Besides advertising low fares or easy connections, Delta Air Lines — which operates 73% of flights that depart from Salt Lake City International Airport — is pushing a new selling point: expertise in battling the spread of the novel coronavirus.
“For more than a decade, Delta has been preparing for such a scenario,” Delta CEO Ed Bastian wrote in an email to passengers. “We’ve learned from past experience with outbreaks like H1N1 and Ebola and have continually refined and improved our ability to protect our customers.”
For passengers who are uncertain about booking upcoming flights because of coronavirus concerns, Delta (and many other airlines) are now waiving change fees for all flights purchased during March.
It also is allowing customers to make a one-time change to some areas hard-hit by COVID-19, such as China, South Korea and Italy, for travel booked through May 31.
Delta says few operations at its Salt Lake City hub have been affected by the coronavirus so far.
For example, while it has canceled international flights from China and reduced them from other areas hit hard by the COVID-19 disease such as South Korea, Japan and Italy, that has not affected any international flights to or from Salt Lake City.
“We continue to operate a normal domestic schedule,” Delta spokewoman Martha Whitt said Monday.
[Read more: Complete coverage of the coronavirus]
One way that Delta is trying to calm passengers is by talking about state-of-the-art air circulation systems on most aircraft. They blend fresh outside air, which is sterilized with a high-temperature compressor and ozone purifier, with existing cabin air. The blend then goes through an industrial-grade HEPA filter.
“HEPA air filters extract more than 99.999% of even the tiniest viruses, as small as 0.01 micrometers,” Delta says online. “Coronaviruses, which range from 0.08 to 0.16 micrometers in size, are filtered by the HEPA filter.”
“We’re continually evaluating precautionary measures and adding cleaning procedures as a result of COVID-19,” Whitt said.
For example, it says it closely follows recommendations from federal and international health organizations and “meets or exceeds their guidance on health precautions related to coronavirus” — and set up a command center in Atlanta to keep up on developments.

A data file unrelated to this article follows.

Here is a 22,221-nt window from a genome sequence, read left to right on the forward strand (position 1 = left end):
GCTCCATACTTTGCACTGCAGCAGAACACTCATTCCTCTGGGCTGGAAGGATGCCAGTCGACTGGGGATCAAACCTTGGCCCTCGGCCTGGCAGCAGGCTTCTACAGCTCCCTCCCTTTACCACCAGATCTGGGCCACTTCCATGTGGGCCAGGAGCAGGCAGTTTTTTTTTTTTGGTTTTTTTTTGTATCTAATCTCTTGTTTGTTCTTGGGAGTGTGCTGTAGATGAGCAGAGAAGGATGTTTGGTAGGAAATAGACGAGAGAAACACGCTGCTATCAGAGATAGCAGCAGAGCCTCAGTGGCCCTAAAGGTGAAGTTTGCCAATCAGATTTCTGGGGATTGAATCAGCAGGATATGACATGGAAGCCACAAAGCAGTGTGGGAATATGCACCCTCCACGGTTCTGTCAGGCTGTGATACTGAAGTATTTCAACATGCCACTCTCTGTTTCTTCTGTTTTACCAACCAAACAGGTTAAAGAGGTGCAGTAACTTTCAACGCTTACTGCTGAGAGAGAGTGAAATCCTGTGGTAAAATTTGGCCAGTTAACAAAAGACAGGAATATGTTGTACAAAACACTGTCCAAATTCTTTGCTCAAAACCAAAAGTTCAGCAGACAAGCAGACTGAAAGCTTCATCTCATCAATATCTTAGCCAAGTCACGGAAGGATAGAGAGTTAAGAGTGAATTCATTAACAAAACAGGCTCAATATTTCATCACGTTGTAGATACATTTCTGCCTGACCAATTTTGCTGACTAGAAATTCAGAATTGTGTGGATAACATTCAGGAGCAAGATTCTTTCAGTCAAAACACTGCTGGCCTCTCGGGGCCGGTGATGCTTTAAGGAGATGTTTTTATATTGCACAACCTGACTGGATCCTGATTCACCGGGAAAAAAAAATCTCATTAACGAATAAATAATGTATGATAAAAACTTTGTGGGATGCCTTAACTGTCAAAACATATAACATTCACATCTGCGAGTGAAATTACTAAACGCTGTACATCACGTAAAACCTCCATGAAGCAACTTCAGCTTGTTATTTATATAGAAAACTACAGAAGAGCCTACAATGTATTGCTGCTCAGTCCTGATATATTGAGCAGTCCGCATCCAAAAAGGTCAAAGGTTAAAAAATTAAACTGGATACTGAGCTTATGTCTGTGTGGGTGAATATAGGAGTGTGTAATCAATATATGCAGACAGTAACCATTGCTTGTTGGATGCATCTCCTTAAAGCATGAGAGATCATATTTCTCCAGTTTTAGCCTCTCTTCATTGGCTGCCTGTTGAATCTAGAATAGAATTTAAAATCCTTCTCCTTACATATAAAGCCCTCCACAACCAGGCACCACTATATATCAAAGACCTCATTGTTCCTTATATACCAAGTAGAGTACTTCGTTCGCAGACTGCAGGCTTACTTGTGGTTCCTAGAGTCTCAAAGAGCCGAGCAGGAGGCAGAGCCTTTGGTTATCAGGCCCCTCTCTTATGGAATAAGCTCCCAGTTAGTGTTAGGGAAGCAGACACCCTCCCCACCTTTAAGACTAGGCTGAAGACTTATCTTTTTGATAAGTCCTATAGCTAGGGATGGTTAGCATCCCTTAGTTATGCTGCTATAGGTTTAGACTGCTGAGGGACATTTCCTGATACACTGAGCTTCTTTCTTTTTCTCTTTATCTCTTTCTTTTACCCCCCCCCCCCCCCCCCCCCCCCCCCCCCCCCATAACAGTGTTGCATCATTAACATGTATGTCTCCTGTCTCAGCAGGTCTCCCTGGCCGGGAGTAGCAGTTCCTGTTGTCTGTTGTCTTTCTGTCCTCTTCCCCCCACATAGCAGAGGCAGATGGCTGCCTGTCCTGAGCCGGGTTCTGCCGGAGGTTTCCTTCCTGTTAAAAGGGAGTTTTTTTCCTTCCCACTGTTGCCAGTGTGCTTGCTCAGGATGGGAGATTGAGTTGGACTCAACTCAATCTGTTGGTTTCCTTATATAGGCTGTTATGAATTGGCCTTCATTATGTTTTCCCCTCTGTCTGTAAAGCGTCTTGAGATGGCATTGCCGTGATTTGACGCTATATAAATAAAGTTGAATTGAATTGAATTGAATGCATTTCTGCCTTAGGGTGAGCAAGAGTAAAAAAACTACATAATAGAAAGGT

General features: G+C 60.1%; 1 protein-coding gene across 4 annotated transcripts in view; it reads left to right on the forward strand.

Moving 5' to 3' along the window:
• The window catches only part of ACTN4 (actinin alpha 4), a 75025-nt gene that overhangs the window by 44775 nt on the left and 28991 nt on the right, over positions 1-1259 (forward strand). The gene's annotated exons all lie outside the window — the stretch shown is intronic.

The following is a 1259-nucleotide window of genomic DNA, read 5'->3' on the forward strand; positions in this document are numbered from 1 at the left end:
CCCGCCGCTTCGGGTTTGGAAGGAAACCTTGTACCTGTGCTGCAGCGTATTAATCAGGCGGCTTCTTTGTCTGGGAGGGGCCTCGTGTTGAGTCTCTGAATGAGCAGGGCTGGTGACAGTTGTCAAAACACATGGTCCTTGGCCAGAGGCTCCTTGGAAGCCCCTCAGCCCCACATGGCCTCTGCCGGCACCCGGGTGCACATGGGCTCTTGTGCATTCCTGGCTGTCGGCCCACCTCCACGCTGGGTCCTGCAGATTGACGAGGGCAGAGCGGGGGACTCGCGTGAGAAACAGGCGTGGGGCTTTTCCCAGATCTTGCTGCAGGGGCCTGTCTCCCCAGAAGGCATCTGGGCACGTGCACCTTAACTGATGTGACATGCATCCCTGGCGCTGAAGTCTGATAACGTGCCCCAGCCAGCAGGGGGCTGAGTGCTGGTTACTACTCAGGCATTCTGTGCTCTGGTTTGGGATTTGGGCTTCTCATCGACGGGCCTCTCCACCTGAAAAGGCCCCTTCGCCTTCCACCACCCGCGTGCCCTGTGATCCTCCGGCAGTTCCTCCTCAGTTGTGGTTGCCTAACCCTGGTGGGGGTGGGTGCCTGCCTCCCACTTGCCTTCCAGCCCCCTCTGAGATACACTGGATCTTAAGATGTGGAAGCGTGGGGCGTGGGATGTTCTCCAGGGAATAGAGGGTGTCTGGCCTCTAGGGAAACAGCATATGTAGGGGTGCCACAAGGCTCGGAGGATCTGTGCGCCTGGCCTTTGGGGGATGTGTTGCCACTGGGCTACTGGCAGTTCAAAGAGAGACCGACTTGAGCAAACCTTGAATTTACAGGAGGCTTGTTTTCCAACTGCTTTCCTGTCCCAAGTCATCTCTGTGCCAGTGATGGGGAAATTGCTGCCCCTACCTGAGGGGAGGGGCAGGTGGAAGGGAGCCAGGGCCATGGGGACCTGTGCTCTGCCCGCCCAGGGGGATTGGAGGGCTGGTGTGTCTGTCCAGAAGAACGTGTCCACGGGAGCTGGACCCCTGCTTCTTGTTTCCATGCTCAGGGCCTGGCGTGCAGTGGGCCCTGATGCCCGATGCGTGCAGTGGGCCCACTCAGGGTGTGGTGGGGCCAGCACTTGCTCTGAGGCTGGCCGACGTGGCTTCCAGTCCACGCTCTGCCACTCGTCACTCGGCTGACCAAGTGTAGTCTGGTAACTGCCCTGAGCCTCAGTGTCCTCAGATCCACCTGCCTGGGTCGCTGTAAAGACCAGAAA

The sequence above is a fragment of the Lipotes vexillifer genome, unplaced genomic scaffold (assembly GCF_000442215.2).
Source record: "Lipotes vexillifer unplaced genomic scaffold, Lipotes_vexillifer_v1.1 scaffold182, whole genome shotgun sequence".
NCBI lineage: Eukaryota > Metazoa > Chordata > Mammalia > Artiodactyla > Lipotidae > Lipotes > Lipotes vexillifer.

For transoceanic flights, Delta has begun a “fogging technique” with disinfectant to sanitize entire aircraft. Fogging takes place after an initial cleaning, with tray tables lowered and overhead bins and lavatory doors open. Seatback entertainment touch screens are given an extra cleanse using disinfectant wipes.
Also, Delta says tableware, dishes, linen and headphones from transoceanic flights are segregated and washed and sanitized separately than from such materials coming from other flights. Other incoming supplies are discarded.
“We are also increasing our supply of wellness items such as hand sanitizer, gloves and surgical masks for customers and crews on all flights in and out of Asia,” the airline says online.
Delta also says it is putting hand sanitizers on all ticket counters, boarding gates, help centers, baggage offices and Sky Clubs, especially at its hub airports such as Salt Lake City.
Delta also says it has increased cleaning schedules for gate areas at airports. It is also more frequently disinfecting check-in kiosks, which passengers must touch to use.
Also as a sign of the times, Salt Lake City International Airport now even launched a webpage showing where all of its hand sanitizer dispensers are.
It also has ordered more of them, said airport spokeswoman Nancy Volmer. Amid coronavirus fears, it also has crews cleaning and sanitizing door handles, chairs and other areas more often. And it reviewed its emergency plans on how to handle people with contagious diseases.